The value of counterfeit electronic components is estimated to total 2% of global sales, or USD 460 billion in 2011. It is estimated that the automotive industry loses USD 3 billion each year and that the semiconductor industry loses USD 75 billion each year.
Counterfieit electrical goods in second place
On a global scale, counterfeit electrical and electronic products occupy second place after pharmaceuticals. From components such as fuses, cables and circuit breakers to household equipment, professional work tools and automotive and aviation spare parts, nothing is safe from counterfeiting. While the appearance and packaging can be very convincing, the products themselves are often sub-standard and may represent a severe safety hazard, causing accidents and costing lives.
One fake component = huge financial liability
When counterfeit electrical devices, components and spare parts enter manufacturing supply chains, they can add fire, shock and explosion risks that may cost workers their lives, cause serious property damage and involve unpredictable financial liability. One fake component can void guarantees for entire systems and installations, resulting in severe financial losses and liabilities. Manufacturers, installers, specifiers and employers can be held responsible for incidents and accidents linked to counterfeit merchandise.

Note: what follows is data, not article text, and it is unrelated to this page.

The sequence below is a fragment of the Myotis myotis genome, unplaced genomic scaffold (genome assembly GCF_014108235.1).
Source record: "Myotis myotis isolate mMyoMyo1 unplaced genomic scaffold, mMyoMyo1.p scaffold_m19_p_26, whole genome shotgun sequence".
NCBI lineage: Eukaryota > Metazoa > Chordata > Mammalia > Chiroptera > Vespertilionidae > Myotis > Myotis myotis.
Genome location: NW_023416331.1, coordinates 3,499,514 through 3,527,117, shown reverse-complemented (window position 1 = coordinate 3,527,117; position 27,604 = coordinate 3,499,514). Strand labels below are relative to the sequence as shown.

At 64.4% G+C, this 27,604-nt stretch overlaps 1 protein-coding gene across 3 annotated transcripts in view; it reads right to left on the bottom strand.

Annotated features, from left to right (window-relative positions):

Improve inventory management and inspections
The infiltration of counterfeit parts into supply chains can often be avoided through improved inventory management, procurement procedures, and inspection protocols. In aviation, for example, the IECQ ECMP, the Electronic Component Management Plan, is a particularly successful tool that helps this industry to combat counterfeit electronic components.
Practical steps for beat counterfeits
Key components in fighting product piracy include protecting your assets legally and through technologies, stricter testing protocols and quality-control practices, and improved communication in the supply chain.
Here a few concrete measures that can be integrated into an anti-counterfeiting strategy:
- Register trademarks, copyrights, designs, apply for patent
- Join relevant industry associations
- Establish anti-counterfeiting policy, brand protection programme – training initiatives
- Apply relevant covert and overt anti-counterfeiting technologies
- Market surveillance, quality control, inspection
- Interception and cooperation with law enforcement
For more information please see the IEC brochure Piracy in electrical and electronic products: Anti-counterfeiting best practice and strategies here.